Pups are hairless, blind, pink creatures the size of a jelly bean. Mothers are very protective of their young and if one goes missing, she will search frantically for it, according to the Wildlife Hotline.

The protection doesn't last for long, though. Pups only stay with their parents for around two months. Then, they build their own home and start gathering food to last them throughout the coming winter.


According to the Integrated Taxonomic Information System (ITIS), the taxonomy of the chipmunk is:

  • Kingdom: Animalia
  • Subkingdom: Bilateria
  • Infrakingdom: Deuterostomia
  • Phylum: Chordata
  • Subphylum: Vertebrata
  • Infraphylum: Gnathostomata
  • Superclass: Tetrapoda
  • Class: Mammalia
  • Subclass: Theria
  • Infraclass: Eutheria
  • Order: Rodentia
  • Suborder: Sciuromorpha
  • Family: Sciuridae
  • Subfamily: Xerinae
  • Tribe: Marmotini
  • Genus: Tamias
  • Subgenera: Tamias (Eastern chipmunk); Eutamias (Siberian chipmunk, with nine subspecies); Neotamias, (Western chipmunks, with 23 subspecies). Some studies have suggested that these should be separate genera. 

Conservation status

According to the IUCN's Red List, only one chipmunk species is endangered. The Palmer's chipmunkTamias (Neotamias) palmeri, is found only on one small mountain range, the Spring Mountains in southwestern Nevada. Their population decline is due mostly to the invasion of humans in their habitat and domestic cats killing chipmunks in large numbers.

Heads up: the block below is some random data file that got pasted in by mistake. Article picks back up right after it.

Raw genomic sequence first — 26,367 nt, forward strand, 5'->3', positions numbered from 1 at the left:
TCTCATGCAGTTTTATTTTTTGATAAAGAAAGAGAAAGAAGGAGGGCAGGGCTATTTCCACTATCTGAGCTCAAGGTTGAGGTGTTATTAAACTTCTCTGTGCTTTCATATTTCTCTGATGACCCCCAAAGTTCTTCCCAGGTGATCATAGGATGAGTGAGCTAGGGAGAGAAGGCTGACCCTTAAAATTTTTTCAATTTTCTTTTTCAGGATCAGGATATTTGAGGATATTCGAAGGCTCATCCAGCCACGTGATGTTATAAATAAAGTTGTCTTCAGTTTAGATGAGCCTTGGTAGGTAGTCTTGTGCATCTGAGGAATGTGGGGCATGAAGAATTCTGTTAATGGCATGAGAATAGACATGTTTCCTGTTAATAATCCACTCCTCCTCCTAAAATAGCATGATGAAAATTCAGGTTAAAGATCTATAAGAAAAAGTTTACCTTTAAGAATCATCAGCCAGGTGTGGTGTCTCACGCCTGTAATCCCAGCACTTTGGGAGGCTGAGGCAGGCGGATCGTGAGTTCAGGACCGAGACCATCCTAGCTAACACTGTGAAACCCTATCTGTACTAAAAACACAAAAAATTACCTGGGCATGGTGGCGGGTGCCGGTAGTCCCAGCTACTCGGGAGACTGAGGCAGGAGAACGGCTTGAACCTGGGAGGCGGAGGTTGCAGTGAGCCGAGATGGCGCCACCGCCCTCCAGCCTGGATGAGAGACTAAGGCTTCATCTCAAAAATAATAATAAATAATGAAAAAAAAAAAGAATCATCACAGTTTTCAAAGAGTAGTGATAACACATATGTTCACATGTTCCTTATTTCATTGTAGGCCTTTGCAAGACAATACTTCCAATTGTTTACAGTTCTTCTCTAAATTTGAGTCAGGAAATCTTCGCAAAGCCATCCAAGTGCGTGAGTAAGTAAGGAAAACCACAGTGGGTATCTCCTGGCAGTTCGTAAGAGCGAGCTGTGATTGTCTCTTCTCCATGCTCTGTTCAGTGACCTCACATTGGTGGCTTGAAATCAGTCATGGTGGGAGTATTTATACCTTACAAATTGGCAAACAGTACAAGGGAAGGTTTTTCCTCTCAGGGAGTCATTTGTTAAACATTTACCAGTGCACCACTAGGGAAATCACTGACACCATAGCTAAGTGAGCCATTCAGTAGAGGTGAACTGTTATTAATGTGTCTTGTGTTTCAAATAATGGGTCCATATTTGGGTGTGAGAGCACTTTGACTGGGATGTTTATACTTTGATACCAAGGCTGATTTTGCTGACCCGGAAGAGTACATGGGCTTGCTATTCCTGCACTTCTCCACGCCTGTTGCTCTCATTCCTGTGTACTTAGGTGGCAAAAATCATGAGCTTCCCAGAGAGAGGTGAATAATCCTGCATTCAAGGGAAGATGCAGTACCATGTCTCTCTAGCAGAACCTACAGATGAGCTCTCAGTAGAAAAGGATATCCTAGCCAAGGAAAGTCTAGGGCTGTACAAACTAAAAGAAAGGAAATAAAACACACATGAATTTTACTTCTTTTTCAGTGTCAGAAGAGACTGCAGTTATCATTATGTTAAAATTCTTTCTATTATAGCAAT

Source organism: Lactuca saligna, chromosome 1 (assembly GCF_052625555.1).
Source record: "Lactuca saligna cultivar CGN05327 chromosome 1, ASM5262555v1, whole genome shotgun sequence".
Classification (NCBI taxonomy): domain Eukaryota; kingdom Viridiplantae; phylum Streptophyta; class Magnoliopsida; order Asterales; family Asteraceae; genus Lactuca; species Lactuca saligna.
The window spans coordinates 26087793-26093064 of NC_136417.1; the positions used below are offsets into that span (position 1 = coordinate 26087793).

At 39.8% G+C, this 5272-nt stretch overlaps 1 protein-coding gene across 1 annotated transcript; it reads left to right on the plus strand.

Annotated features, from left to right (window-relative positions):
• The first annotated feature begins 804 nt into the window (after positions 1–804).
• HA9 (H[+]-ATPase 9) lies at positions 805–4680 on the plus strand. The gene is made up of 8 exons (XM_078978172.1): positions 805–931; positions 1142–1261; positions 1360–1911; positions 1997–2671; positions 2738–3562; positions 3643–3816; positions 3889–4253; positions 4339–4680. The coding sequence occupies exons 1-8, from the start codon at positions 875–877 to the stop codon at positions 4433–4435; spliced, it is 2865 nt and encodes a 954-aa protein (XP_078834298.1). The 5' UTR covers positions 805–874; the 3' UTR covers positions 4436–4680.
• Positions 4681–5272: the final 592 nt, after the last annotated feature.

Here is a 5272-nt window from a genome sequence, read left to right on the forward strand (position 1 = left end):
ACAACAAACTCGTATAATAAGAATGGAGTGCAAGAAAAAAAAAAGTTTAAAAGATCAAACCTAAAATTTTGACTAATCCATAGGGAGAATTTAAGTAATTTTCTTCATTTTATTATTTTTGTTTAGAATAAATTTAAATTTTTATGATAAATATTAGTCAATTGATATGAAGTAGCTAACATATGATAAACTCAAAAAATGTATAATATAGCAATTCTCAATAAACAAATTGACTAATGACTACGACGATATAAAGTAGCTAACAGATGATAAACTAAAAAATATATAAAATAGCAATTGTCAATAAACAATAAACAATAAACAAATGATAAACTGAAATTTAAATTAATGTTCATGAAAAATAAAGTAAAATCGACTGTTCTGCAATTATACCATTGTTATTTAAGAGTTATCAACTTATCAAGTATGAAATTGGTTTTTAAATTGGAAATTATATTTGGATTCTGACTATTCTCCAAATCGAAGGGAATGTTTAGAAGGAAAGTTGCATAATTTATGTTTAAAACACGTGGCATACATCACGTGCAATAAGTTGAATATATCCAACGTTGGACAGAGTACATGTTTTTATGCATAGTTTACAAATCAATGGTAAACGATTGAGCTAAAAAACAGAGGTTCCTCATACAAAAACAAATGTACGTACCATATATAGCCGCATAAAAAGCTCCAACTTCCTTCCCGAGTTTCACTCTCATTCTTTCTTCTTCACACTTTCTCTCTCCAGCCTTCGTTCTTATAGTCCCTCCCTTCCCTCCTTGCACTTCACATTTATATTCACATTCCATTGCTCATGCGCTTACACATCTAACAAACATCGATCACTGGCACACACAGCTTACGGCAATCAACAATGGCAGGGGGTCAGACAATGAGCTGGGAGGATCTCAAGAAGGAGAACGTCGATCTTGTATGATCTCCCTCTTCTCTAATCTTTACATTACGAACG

The Buller's chipmunkTamias (Neotamias) bulleri, is the only species listed as vulnerable. This classification is due to population decline and distribution fragmenting.  The Buller's chipmunk is only found in Sierra Madre in south Durango, west Zacatecas and north Jalisco, Mexico.

Other facts

Chipmunks make various sounds to communicate. There are three recognized chipmunk calls, according to the NWF. The three calls are called the chip, the deeper chuck and the startle call.  The BBC has a recording of a chipmunk's sound.

According to New Hampshire Public Television, the name "chipmunk" comes from the "chip-chip" sound the creature makes. 

Chipmunks require colder temperatures to hibernate. As the temperatures warm due to global warming, they may no longer hibernate. 

Additional resources

Alina Bradford
Live Science Contributor
Alina Bradford is a contributing writer for Live Science. Over the past 16 years, Alina has covered everything from Ebola to androids while writing health, science and tech articles for major publications. She has multiple health, safety and lifesaving certifications from Oklahoma State University. Alina's goal in life is to try as many experiences as possible. To date, she has been a volunteer firefighter, a dispatcher, substitute teacher, artist, janitor, children's book author, pizza maker, event coordinator and much more.